We all run. We run to work, school, errands, and back home again every single day. What are you doing that is outside of your everyday? What are you doing to put the “ing” into your movement?
We are in constant motion, even when we are sitting still. We are thinking of what to do next, anticipating the next time we will get up and move. When I refer to the “ing” in running, what I mean is what gives purpose and meaning to your actions? Do you run just to get from point A to point B? or is there intention and purpose?
Action creates clarity
On October 15, 2016, I ran my first marathon. I’ll be completely honest, running a marathon was not something I set out to do at first. My husband and I started running together several years ago, and enjoyed participating in charity races where beer was involved at the end. It became a social event with friends, and we enjoyed the camaraderie of other runners, and the push it gave us to go farther. When my husband made the suggestion to run 26.2 miles, I cringed. Thinking of completing that length of a run when my husband first mentioned it was daunting. I didn’t think it was possible. I then got out a calendar, and googled marathon race training. With 6 months of planning, I could feasibly complete the task at hand. The only problem? I had to move, and move with purpose.
We began in March with some shorter runs during the week after work, and longer runs on the weekends. As the weather got warmer, and the days longer, our runs became our routine. We researched nutrition for creating stamina, to keep cramping at bay, and to stay hydrated. We mapped our training routes to keep us pushing the mileage, and to be close enough to home in case an emergency came up. We nursed blistered feet, swollen legs, and snarky complaints as the runs got tougher.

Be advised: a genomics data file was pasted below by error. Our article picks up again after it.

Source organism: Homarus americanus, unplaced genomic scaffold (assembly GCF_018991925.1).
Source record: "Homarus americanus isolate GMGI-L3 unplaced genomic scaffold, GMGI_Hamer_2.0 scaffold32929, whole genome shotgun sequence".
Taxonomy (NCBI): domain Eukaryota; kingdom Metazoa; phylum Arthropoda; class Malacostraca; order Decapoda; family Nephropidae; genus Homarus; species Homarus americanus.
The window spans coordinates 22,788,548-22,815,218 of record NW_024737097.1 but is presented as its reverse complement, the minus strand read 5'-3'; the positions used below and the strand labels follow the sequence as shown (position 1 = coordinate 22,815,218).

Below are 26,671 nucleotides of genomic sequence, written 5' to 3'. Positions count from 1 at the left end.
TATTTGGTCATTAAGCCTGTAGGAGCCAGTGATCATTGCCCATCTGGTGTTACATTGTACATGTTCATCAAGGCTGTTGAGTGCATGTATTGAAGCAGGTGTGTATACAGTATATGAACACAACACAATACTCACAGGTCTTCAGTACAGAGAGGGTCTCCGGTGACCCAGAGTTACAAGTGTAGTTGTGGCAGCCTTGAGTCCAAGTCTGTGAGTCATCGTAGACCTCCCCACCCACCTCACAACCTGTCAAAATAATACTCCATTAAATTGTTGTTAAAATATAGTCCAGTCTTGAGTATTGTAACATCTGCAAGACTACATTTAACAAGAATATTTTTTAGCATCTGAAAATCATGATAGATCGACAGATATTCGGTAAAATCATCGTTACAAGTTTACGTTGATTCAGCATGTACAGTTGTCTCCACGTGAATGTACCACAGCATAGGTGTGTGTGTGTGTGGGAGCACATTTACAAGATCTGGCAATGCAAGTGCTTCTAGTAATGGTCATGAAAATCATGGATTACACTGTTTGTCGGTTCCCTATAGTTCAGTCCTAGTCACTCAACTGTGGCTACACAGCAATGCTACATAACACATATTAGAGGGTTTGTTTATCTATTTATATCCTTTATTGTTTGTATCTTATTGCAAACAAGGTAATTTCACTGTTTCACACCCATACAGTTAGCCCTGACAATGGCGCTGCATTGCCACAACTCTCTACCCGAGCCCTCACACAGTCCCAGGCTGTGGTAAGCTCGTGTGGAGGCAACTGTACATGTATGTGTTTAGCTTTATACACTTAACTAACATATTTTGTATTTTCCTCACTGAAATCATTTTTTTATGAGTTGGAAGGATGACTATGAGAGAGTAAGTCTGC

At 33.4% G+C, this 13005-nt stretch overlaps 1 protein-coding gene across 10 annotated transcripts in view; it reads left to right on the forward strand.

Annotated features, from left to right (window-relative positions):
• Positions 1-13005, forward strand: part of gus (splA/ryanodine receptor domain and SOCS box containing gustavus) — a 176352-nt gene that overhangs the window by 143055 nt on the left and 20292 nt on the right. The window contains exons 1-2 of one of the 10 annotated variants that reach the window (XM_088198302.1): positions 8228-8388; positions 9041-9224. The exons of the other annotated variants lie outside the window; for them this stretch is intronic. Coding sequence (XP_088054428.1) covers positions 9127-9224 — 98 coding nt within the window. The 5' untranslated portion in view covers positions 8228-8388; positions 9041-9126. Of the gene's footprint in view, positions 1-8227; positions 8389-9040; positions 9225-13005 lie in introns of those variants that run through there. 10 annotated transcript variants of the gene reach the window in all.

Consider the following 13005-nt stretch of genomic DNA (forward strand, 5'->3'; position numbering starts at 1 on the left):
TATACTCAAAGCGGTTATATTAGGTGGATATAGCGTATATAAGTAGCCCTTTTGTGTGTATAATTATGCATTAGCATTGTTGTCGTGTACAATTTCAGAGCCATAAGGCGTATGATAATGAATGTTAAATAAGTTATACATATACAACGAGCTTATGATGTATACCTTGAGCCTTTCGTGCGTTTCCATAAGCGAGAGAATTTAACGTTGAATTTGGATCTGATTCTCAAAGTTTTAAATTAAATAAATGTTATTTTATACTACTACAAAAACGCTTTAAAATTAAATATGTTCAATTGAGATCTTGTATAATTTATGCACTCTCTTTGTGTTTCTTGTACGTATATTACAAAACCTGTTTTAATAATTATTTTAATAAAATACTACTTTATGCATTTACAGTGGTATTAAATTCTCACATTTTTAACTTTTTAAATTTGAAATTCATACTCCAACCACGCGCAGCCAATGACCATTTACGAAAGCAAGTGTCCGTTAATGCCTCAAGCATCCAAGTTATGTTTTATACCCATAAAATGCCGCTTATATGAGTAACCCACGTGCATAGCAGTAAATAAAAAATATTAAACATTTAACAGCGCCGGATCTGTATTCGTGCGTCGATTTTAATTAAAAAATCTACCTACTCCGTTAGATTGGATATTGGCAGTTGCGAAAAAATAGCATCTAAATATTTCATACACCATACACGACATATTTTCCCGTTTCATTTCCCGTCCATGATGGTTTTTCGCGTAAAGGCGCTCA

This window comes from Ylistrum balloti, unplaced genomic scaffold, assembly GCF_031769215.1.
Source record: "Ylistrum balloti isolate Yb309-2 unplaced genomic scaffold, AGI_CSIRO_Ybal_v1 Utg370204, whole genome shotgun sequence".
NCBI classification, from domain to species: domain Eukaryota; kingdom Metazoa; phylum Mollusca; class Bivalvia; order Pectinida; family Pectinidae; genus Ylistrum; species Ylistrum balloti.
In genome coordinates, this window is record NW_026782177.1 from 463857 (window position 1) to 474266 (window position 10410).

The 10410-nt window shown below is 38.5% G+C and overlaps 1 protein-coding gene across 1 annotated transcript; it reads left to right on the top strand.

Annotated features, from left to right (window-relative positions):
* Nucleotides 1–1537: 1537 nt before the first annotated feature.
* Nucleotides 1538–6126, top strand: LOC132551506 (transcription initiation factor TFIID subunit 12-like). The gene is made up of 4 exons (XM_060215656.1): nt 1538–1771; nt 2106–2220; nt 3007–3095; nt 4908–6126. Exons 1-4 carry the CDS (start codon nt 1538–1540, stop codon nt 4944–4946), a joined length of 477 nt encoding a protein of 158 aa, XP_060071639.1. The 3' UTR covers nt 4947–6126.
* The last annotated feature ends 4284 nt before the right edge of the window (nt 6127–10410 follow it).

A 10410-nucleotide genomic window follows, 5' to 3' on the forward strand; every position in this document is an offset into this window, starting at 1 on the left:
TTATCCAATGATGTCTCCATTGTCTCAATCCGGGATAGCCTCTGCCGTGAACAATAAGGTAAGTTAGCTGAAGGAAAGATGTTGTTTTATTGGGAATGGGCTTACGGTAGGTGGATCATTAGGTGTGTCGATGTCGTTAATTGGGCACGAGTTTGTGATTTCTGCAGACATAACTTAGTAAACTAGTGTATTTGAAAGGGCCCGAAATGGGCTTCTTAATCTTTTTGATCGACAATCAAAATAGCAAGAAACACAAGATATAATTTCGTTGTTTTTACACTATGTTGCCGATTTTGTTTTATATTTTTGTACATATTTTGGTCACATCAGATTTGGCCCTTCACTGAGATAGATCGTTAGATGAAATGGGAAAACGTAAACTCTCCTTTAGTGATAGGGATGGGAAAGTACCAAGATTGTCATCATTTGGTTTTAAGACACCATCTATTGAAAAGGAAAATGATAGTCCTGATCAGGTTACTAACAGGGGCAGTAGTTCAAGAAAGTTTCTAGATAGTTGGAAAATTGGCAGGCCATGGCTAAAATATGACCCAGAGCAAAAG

The race day came, and we were ready. Before the sun came up, we are off. I’m pleased to say that I successfully completed this marathon, with my amazing husband with me every step of the way. It was hands down the hardest thing I’ve ever done. It hurt – a lot, and my feet were a mess, but I never wanted to stop. The one thing that my husband kept saying to me was “it’s all in your mind.” He was right. Pushing yourself to do something extrordinary has mostly to do with your will to succeed. The “ing” of that serious feat was the motion of my thoughts, the ability to think ahead, and the support I had put in place to get me across that finish line.
As we wrap up 2017, think about the “ing” in your life. Where do you want to go, and what steps are you willing to take to get there?